Salary Cap Space (from NHLNumbers.com): $5.7M
Players signed: 24
Key needs: This is a little difficult; it depends whether or not the Senators trade Heatley. If Heatley sticks around and produces as expected, then the Senators should be in pretty good shape as long as they find one top-six forward and a third-liner. If he doesn't, though, then the Sens would be in the market for two top-sixers, a third-liner (if there's room under the cap), and possibly a top-flite defenceman if one's available--and that all depends on what comes back in any Heatley trade.
- Marian Hossa*: Hossa will likely re-sign with the Red Wings, or find a lucrative offer than something the Senators can afford. Still, if he's somehow able to fit under the Senators' salary structure, he's an immediate improvement in the Senators' scoring depth.
- Marian Gaborik*: See above; it's pretty much the same deal.
- Daniel Sedin and Henrik Sedin*: The Sedins are a package, and are reportedly asking for 12-year deals each worth $66M. If it can somehow work for the Senators, it automatically and immediately solves the longstanding woes of secondary scoring.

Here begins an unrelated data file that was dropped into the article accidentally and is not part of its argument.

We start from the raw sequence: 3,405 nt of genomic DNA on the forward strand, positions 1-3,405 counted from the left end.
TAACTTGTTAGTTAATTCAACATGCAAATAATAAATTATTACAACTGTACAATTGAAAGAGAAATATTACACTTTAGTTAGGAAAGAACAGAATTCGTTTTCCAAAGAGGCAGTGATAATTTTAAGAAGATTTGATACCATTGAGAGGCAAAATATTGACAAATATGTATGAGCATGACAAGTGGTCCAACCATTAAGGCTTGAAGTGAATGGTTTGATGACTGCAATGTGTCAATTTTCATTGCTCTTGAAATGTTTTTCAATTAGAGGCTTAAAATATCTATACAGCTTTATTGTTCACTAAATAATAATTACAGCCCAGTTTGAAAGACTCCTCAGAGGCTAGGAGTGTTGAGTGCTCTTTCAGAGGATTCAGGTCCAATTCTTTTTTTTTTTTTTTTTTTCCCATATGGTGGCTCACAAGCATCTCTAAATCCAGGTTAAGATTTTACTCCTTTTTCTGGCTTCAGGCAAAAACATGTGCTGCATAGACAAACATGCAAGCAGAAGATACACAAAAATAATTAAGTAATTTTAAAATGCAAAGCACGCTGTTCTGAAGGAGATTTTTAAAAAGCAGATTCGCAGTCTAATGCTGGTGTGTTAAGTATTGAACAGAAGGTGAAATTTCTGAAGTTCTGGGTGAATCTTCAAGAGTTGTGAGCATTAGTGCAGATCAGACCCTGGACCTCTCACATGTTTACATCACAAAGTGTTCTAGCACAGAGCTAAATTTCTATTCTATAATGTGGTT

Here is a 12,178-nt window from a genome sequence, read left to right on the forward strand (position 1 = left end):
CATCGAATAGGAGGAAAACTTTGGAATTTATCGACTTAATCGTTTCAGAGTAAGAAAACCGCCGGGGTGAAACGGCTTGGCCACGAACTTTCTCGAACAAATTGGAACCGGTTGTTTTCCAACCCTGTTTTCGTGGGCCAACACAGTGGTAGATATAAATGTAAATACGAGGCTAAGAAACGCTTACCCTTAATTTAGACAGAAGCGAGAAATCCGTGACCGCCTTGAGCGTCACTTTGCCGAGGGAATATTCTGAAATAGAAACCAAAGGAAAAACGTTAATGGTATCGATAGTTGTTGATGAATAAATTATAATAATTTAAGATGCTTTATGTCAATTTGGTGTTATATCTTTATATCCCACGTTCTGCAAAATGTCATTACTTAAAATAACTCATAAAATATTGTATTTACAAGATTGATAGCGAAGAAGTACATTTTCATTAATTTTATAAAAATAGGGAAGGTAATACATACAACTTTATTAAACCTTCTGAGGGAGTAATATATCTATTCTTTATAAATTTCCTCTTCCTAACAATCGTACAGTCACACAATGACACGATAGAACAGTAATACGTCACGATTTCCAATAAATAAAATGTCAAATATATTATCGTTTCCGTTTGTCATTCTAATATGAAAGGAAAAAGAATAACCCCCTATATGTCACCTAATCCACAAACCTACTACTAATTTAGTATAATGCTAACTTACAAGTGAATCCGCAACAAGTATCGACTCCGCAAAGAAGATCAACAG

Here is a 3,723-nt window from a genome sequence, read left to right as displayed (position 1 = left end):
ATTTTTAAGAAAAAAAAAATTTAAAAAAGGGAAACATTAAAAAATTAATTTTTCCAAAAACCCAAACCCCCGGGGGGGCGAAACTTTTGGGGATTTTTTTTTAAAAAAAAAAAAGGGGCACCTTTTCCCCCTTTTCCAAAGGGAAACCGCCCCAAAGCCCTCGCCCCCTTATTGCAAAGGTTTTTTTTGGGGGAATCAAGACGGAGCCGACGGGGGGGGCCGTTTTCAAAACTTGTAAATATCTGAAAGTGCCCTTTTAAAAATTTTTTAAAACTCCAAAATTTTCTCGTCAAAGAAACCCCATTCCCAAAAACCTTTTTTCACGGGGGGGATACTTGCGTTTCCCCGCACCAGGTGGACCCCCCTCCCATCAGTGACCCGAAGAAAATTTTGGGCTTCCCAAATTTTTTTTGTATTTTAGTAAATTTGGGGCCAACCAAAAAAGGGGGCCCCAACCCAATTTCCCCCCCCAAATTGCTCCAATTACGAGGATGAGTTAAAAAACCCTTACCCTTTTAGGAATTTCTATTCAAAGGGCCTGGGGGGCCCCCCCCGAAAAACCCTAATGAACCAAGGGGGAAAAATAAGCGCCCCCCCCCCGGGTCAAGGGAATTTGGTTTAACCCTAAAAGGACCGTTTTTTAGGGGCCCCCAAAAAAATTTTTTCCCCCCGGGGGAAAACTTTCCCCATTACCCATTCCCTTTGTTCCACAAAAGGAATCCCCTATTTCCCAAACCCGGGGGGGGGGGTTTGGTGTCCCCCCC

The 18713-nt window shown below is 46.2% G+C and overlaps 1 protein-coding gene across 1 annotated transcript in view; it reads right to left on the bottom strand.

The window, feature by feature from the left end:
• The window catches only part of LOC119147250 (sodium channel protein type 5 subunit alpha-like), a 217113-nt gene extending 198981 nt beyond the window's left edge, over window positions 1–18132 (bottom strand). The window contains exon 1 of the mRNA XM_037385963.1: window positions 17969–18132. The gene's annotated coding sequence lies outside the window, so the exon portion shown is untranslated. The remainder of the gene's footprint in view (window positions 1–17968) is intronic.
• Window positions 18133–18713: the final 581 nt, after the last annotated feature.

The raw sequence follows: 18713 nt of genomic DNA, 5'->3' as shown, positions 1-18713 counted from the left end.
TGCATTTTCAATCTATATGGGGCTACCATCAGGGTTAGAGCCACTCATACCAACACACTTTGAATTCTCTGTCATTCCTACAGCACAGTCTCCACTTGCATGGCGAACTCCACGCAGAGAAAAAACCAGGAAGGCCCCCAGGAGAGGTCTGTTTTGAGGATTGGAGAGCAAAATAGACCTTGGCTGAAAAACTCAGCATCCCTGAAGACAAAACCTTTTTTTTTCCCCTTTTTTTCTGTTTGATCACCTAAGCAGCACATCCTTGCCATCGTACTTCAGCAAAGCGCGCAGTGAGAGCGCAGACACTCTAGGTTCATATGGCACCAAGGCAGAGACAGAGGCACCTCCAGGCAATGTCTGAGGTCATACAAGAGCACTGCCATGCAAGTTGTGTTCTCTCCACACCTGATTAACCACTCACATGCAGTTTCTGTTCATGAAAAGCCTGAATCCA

- Martin Havlat*: Havlat's a well-known player from his days in Ottawa, and hasn't lost any of the dynamism that made him a fan-favourite here. Won't be easy to get his name on a contract, but he's always a threat when he's on the ice, and would add a long-lost dimension to the powerplay.
- Mike Cammalleri*: Murray said he was looking for a scorer to lead the second line, and Cammaleri would look hella good in between Ryan Shannon and Nick Foligno. Such a move would allow Mike Fisher to revert to the more fitting third-line role, and give the Senators some solid scoring depth, but alas, the numbers wouldn't likely work out.
- Jay Bouwmeester*: It's not going to happen, but it would be alright. We'd a a huge and mobile top pairing of Bouwmeester and Filip Kuba, even if neither of them are too physically imposing.
- Mattias Ohlund: We need more Swedish players if we're going to contend with the Red Wings. Ohlund's a solid defenceman who can put up points, but might be too similar to Kuba to work out with the Senators.